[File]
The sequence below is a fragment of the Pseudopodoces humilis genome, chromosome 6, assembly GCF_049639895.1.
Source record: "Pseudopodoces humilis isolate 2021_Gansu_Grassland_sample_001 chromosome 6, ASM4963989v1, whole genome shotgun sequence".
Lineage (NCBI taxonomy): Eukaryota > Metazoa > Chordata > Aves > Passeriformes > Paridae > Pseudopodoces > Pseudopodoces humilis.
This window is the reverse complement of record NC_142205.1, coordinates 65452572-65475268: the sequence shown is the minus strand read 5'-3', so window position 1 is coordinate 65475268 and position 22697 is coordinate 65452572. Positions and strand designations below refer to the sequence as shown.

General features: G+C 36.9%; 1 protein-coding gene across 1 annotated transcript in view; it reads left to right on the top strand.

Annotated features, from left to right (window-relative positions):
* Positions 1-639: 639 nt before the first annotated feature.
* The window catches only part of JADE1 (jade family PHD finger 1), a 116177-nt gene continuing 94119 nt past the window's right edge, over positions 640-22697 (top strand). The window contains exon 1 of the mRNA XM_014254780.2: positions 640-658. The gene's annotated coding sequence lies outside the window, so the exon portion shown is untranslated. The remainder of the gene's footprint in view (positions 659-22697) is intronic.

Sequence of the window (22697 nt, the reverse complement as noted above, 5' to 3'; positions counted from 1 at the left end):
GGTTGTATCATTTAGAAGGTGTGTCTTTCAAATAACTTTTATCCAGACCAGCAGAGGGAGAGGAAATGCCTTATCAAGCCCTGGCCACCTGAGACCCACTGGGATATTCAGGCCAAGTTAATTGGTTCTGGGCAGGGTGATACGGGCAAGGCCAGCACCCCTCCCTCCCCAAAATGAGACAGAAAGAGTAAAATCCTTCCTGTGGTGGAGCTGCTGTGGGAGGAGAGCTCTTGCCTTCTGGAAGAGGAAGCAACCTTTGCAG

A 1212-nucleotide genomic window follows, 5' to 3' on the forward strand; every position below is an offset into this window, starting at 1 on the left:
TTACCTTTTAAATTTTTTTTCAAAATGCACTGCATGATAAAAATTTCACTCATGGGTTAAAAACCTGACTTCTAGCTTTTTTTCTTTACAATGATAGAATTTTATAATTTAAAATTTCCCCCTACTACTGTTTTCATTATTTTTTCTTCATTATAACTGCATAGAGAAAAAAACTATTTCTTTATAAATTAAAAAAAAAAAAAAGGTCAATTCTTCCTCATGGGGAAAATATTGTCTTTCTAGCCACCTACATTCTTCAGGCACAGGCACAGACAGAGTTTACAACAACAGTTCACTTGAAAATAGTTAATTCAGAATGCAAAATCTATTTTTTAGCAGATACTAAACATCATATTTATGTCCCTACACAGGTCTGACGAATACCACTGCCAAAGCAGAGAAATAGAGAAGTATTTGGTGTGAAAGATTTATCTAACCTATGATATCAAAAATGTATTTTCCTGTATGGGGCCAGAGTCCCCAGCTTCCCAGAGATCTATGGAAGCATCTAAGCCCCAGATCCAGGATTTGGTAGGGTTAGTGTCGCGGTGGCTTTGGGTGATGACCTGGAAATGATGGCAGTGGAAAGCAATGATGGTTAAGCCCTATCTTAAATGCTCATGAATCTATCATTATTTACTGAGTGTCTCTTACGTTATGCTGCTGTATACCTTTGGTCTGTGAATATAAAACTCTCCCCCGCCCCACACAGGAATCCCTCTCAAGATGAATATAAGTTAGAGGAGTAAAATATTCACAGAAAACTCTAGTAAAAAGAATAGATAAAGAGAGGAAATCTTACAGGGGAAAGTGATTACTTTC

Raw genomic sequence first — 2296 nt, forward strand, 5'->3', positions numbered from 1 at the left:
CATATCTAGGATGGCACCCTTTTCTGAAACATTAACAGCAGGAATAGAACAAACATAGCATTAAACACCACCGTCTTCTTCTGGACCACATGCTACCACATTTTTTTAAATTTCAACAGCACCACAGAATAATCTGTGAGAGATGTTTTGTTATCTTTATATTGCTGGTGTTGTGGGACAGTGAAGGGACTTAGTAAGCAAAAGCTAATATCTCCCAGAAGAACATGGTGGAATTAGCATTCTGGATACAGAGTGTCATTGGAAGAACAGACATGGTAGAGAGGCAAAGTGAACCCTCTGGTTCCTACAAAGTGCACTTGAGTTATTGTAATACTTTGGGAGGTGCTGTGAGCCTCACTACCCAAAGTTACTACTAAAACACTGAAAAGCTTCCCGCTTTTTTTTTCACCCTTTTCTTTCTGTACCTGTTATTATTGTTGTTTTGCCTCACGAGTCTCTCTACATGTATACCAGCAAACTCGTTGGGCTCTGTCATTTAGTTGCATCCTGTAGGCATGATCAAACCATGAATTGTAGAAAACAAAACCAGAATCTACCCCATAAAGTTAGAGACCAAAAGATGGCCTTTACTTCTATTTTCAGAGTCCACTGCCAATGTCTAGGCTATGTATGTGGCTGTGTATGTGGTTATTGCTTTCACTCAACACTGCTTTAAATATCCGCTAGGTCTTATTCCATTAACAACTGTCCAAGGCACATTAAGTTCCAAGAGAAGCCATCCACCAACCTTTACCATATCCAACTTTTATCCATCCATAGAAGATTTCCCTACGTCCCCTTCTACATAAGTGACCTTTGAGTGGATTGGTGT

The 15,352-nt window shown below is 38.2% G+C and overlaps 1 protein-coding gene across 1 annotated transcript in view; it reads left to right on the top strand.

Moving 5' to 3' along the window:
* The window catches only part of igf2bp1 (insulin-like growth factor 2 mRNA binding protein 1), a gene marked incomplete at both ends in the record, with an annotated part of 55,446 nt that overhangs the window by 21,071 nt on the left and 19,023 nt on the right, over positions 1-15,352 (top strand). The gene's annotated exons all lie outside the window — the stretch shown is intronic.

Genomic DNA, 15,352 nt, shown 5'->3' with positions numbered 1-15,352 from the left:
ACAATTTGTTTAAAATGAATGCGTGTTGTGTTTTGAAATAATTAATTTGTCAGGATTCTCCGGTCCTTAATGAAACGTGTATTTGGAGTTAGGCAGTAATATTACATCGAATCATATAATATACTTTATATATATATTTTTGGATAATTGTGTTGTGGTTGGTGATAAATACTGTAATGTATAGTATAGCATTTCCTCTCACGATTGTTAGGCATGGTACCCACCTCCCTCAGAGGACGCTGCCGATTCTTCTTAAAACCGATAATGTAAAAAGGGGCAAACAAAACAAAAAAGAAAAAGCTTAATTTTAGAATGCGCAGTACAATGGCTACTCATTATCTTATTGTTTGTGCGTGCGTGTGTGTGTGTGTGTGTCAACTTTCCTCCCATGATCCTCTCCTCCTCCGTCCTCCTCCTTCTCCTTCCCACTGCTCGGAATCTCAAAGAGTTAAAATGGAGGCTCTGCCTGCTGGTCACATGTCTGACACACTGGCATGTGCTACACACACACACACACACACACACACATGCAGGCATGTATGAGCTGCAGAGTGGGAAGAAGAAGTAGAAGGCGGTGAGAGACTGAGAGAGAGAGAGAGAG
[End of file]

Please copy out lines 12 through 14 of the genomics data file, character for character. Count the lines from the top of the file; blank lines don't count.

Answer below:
TTACCTTTTAAATTTTTTTTCAAAATGCACTGCATGATAAAAATTTCACTCATGGGTTAAAAACCTGACTTCTAGCTTTTTTTCTTTACAATGATAGAATTTTATAATTTAAAATTTCCCCCTACTACTGTTTTCATTATTTTTTCTTCATTATAACTGCATAGAGAAAAAAACTATTTCTTTATAAATTAAAAAAAAAAAAAAGGTCAATTCTTCCTCATGGGGAAAATATTGTCTTTCTAGCCACCTACATTCTTCAGGCACAGGCACAGACAGAGTTTACAACAACAGTTCACTTGAAAATAGTTAATTCAGAATGCAAAATCTATTTTTTAGCAGATACTAAACATCATATTTATGTCCCTACACAGGTCTGACGAATACCACTGCCAAAGCAGAGAAATAGAGAAGTATTTGGTGTGAAAGATTTATCTAACCTATGATATCAAAAATGTATTTTCCTGTATGGGGCCAGAGTCCCCAGCTTCCCAGAGATCTATGGAAGCATCTAAGCCCCAGATCCAGGATTTGGTAGGGTTAGTGTCGCGGTGGCTTTGGGTGATGACCTGGAAATGATGGCAGTGGAAAGCAATGATGGTTAAGCCCTATCTTAAATGCTCATGAATCTATCATTATTTACTGAGTGTCTCTTACGTTATGCTGCTGTATACCTTTGGTCTGTGAATATAAAACTCTCCCCCGCCCCACACAGGAATCCCTCTCAAGATGAATATAAGTTAGAGGAGTAAAATATTCACAGAAAACTCTAGTAAAAAGAATAGATAAAGAGAGGAAATCTTACAGGGGAAAGTGATTACTTTC

Raw genomic sequence first — 2296 nt, forward strand, 5'->3', positions numbered from 1 at the left:
CATATCTAGGATGGCACCCTTTTCTGAAACATTAACAGCAGGAATAGAACAAACATAGCATTAAACACCACCGTCTTCTTCTGGACCACATGCTACCACATTTTTTTAAATTTCAACAGCACCACAGAATAATCTGTGAGAGATGTTTTGTTATCTTTATATTGCTGGTGTTGTGGGACAGTGAAGGGACTTAGTAAGCAAAAGCTAATATCTCCCAGAAGAACATGGTGGAATTAGCATTCTGGATACAGAGTGTCATTGGAAGAACAGACATGGTAGAGAGGCAAAGTGAACCCTCTGGTTCCTACAAAGTGCACTTGAGTTATTGTAATACTTTGGGAGGTGCTGTGAGCCTCACTACCCAAAGTTACTACTAAAACACTGAAAAGCTTCCCGCTTTTTTTTTCACCCTTTTCTTTCTGTACCTGTTATTATTGTTGTTTTGCCTCACGAGTCTCTCTACATGTATACCAGCAAACTCGTTGGGCTCTGTCATTTAGTTGCATCCTGTAGGCATGATCAAACCATGAATTGTAGAAAACAAAACCAGAATCTACCCCATAAAGTTAGAGACCAAAAGATGGCCTTTACTTCTATTTTCAGAGTCCACTGCCAATGTCTAGGCTATGTATGTGGCTGTGTATGTGGTTATTGCTTTCACTCAACACTGCTTTAAATATCCGCTAGGTCTTATTCCATTAACAACTGTCCAAGGCACATTAAGTTCCAAGAGAAGCCATCCACCAACCTTTACCATATCCAACTTTTATCCATCCATAGAAGATTTCCCTACGTCCCCTTCTACATAAGTGACCTTTGAGTGGATTGGTGT